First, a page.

The year 1981 just called and said that we are out of oil. Well, according to estimates from the time, we should be.
Back then the world consumed just under 60 million barrels per day, and global proved reserves for oil stood at almost 700 billion barrels. At that rate, the world should have exhausted all its proved reserves sometime in December 2013. But instead of the last drop of oil being squeezed out of the Earth, global production has increased by 46%, and global reserves now stand 1 trillion barrels higher than they did 33 years ago.
Did some geological miracle more than double the amount of oil we have produced in the past three-plus decades? No. It’s more of a disconnect between how much oil is physically left in the world and how data related to oil reserves is reported. Let’s look at why these numbers have been misleading for so long and why today’s current projection of 53 years of oil remaining — based on recent numbers from BP (LON: BP) — is likely wrong as well.
Somewhere between 53 and 250 years, take your pick
There are a multitude of ways to describe the amount of oil remaining, but the most common is known as proved reserves. When you divide proved reserves by total production, you get the reserves-to-production ratio. This is where the 53-year estimate comes from and where that 32-year estimate originated in 1981. While the number is easy to understand, it’s a red herring because it assumes production will remain constant forever and that the current proved reserves estimates represent all the oil left. As we all know, this simply isn’t the case.
The problem with the term „proved reserves“ is that many assume it describes a physical limitation on oil, but it is actually a calculated economic limitation. Every country has a slightly different way of calculating the amount, but the basic gist is that proved reserve estimates are what companies assume they can pull from the ground using existing technology while still generating a profit, which is based on the price of oil or gas over the past year.
This estimate can be impacted by several things: new technology that makes oil recovery less expensive, new reservoirs that were not considered economical at the time, or simply that a rising price of oil makes those once unattainable resources attainable. Overall, this is a relatively small amount of oil compared to the total physical amount of petroleum that is in the ground. The following image from the U.S. Energy Information Administration gives a visual idea of this concept. It is not to scale.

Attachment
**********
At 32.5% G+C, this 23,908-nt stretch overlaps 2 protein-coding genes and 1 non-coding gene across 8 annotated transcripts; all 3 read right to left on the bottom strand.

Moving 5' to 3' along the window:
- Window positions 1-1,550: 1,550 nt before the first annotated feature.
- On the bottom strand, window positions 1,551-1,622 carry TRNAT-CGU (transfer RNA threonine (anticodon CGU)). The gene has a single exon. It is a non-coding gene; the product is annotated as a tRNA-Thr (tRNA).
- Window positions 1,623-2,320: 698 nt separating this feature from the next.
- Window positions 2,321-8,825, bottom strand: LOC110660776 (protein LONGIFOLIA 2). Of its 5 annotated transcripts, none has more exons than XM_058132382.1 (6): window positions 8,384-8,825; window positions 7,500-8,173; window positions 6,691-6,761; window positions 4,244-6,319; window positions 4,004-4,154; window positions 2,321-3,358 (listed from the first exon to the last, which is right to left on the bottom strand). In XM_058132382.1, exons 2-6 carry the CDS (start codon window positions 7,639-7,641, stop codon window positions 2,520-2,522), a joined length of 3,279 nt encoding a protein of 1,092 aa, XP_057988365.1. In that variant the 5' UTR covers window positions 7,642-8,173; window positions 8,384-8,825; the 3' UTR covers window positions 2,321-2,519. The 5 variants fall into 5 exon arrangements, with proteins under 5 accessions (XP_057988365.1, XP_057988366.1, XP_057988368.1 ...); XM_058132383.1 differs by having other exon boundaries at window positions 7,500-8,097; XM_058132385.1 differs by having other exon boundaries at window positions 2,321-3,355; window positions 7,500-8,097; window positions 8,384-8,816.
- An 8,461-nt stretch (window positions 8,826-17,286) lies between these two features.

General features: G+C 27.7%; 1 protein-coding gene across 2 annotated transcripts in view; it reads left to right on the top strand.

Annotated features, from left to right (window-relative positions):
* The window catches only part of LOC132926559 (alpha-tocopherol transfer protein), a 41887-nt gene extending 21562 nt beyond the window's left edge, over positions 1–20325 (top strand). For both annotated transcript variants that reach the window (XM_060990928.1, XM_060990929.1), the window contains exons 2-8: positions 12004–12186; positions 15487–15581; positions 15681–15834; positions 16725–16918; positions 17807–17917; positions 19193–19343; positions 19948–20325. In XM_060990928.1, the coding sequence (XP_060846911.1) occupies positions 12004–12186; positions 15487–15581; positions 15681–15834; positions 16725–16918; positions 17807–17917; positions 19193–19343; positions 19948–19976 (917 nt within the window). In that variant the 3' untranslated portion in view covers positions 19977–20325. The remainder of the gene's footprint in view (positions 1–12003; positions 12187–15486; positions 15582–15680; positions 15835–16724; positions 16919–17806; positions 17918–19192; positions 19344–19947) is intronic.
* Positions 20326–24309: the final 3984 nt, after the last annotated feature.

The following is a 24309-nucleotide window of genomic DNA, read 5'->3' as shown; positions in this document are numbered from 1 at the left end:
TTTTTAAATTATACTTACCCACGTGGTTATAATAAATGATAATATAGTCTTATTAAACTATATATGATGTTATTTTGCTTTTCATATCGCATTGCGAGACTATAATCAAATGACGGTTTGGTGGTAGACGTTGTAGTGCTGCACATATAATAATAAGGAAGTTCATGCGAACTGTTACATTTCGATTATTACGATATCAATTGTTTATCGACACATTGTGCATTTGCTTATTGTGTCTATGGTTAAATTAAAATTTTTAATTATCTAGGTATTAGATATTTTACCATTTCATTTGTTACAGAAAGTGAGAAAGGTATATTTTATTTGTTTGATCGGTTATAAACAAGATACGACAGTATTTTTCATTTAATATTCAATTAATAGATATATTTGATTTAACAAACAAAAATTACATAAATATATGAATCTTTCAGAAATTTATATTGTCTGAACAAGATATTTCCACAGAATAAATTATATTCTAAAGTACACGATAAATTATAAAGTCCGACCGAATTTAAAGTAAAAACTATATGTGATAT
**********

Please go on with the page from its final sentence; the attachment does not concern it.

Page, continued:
In fact, looking at the historical trend of the world’s reserve-to-production ratio since 1980, we are actually at one of our most abundant times in terms of proved reserves.
This is only the tip of the iceberg, though, because these projections don’t include technically recoverable resources that are not yet deemed economical at today’s prices. Considering all of the technically recoverable resources, we have enough oil to last us over 100 years at current production levels. Furthermore, if we also include more complicated oil reservoirs such as kerogen deposits, then we may have more than 250 years of oil supply. It all depends on how much consumers are willing to pay for that oil.
What a Fool believes
I’m not here to thumb my nose at peak oil theories, because there is an actual physical limit to the amount of oil in the ground. In fact, there are trillions of potential barrels of oil in Mother Nature’s pressure cooker as we speak, but it will likely take thousands of years before they become oil reservoirs like those we are accustomed to drilling today. It is much more likely, however, that we will reach the economic limits of extracting oil from the ground before we reach the physical limits.
As investors, it is important to understand this dynamic because it prevents us from making hasty decisions about long-term investments. Is it possible that we will no longer use oil 53 years from now? That’s not likely, but if it happens it will be because we have developed alternatives that are more economical, rather than running up against the physical limitations of what’s underground.
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The Motley Fool has no position in any of the stocks mentioned.
This article was written by Tyler Crowe and originally appeared on Fool.com on 2.8.2014.